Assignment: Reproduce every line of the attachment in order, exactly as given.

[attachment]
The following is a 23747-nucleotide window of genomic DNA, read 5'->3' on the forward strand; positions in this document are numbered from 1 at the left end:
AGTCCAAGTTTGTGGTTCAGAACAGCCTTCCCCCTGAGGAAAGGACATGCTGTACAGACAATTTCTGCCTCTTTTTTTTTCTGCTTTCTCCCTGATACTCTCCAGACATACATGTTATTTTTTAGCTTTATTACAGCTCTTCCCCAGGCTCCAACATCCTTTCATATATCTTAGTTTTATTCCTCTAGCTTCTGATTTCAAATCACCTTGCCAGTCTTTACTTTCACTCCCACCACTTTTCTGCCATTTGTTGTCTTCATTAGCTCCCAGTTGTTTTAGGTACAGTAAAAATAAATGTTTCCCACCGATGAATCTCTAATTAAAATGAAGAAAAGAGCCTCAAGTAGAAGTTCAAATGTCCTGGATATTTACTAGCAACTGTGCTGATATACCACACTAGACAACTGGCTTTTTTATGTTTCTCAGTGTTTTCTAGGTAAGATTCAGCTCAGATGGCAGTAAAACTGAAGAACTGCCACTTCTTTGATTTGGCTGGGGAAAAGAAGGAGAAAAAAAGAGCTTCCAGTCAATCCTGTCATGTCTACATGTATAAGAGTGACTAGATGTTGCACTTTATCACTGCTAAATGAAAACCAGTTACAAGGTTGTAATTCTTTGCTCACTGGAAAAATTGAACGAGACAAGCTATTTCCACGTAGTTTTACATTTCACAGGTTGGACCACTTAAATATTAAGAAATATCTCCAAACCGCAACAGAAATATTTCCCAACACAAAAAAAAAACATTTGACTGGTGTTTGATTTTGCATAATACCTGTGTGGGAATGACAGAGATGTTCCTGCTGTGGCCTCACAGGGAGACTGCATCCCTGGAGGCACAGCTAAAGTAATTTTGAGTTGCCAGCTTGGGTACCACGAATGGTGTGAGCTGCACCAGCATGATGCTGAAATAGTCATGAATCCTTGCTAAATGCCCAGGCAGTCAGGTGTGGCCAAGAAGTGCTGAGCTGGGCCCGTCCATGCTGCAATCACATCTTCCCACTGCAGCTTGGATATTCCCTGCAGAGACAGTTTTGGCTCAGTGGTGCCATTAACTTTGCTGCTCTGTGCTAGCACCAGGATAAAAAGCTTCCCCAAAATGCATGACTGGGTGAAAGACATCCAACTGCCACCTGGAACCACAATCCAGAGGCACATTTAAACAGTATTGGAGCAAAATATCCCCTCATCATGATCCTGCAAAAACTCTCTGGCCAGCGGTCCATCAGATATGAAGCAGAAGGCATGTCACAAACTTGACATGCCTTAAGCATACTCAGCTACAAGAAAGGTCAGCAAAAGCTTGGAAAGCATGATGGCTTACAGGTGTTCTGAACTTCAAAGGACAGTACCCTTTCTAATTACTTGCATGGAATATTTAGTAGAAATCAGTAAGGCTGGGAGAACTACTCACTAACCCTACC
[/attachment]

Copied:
The following is a 23747-nucleotide window of genomic DNA, read 5'->3' on the forward strand; positions in this document are numbered from 1 at the left end:
AGTCCAAGTTTGTGGTTCAGAACAGCCTTCCCCCTGAGGAAAGGACATGCTGTACAGACAATTTCTGCCTCTTTTTTTTTCTGCTTTCTCCCTGATACTCTCCAGACATACATGTTATTTTTTAGCTTTATTACAGCTCTTCCCCAGGCTCCAACATCCTTTCATATATCTTAGTTTTATTCCTCTAGCTTCTGATTTCAAATCACCTTGCCAGTCTTTACTTTCACTCCCACCACTTTTCTGCCATTTGTTGTCTTCATTAGCTCCCAGTTGTTTTAGGTACAGTAAAAATAAATGTTTCCCACCGATGAATCTCTAATTAAAATGAAGAAAAGAGCCTCAAGTAGAAGTTCAAATGTCCTGGATATTTACTAGCAACTGTGCTGATATACCACACTAGACAACTGGCTTTTTTATGTTTCTCAGTGTTTTCTAGGTAAGATTCAGCTCAGATGGCAGTAAAACTGAAGAACTGCCACTTCTTTGATTTGGCTGGGGAAAAGAAGGAGAAAAAAAGAGCTTCCAGTCAATCCTGTCATGTCTACATGTATAAGAGTGACTAGATGTTGCACTTTATCACTGCTAAATGAAAACCAGTTACAAGGTTGTAATTCTTTGCTCACTGGAAAAATTGAACGAGACAAGCTATTTCCACGTAGTTTTACATTTCACAGGTTGGACCACTTAAATATTAAGAAATATCTCCAAACCGCAACAGAAATATTTCCCAACACAAAAAAAAAACATTTGACTGGTGTTTGATTTTGCATAATACCTGTGTGGGAATGACAGAGATGTTCCTGCTGTGGCCTCACAGGGAGACTGCATCCCTGGAGGCACAGCTAAAGTAATTTTGAGTTGCCAGCTTGGGTACCACGAATGGTGTGAGCTGCACCAGCATGATGCTGAAATAGTCATGAATCCTTGCTAAATGCCCAGGCAGTCAGGTGTGGCCAAGAAGTGCTGAGCTGGGCCCGTCCATGCTGCAATCACATCTTCCCACTGCAGCTTGGATATTCCCTGCAGAGACAGTTTTGGCTCAGTGGTGCCATTAACTTTGCTGCTCTGTGCTAGCACCAGGATAAAAAGCTTCCCCAAAATGCATGACTGGGTGAAAGACATCCAACTGCCACCTGGAACCACAATCCAGAGGCACATTTAAACAGTATTGGAGCAAAATATCCCCTCATCATGATCCTGCAAAAACTCTCTGGCCAGCGGTCCATCAGATATGAAGCAGAAGGCATGTCACAAACTTGACATGCCTTAAGCATACTCAGCTACAAGAAAGGTCAGCAAAAGCTTGGAAAGCATGATGGCTTACAGGTGTTCTGAACTTCAAAGGACAGTACCCTTTCTAATTACTTGCATGGAATATTTAGTAGAAATCAGTAAGGCTGGGAGAACTACTCACTAACCCTACC